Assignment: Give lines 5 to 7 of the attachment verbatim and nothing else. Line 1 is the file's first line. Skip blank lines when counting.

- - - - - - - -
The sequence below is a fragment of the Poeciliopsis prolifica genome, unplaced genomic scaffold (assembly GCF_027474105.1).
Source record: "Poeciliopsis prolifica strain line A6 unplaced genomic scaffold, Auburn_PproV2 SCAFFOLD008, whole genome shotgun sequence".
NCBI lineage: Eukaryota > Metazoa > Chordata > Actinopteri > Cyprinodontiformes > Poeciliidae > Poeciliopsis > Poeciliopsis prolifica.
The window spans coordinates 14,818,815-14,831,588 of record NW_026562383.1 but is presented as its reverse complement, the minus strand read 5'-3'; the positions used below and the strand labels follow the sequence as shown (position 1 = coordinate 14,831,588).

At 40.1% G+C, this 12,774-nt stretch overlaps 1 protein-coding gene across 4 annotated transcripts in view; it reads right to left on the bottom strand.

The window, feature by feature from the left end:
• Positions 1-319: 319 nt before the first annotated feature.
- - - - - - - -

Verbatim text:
At 40.1% G+C, this 12,774-nt stretch overlaps 1 protein-coding gene across 4 annotated transcripts in view; it reads right to left on the bottom strand.

The window, feature by feature from the left end:
• Positions 1-319: 319 nt before the first annotated feature.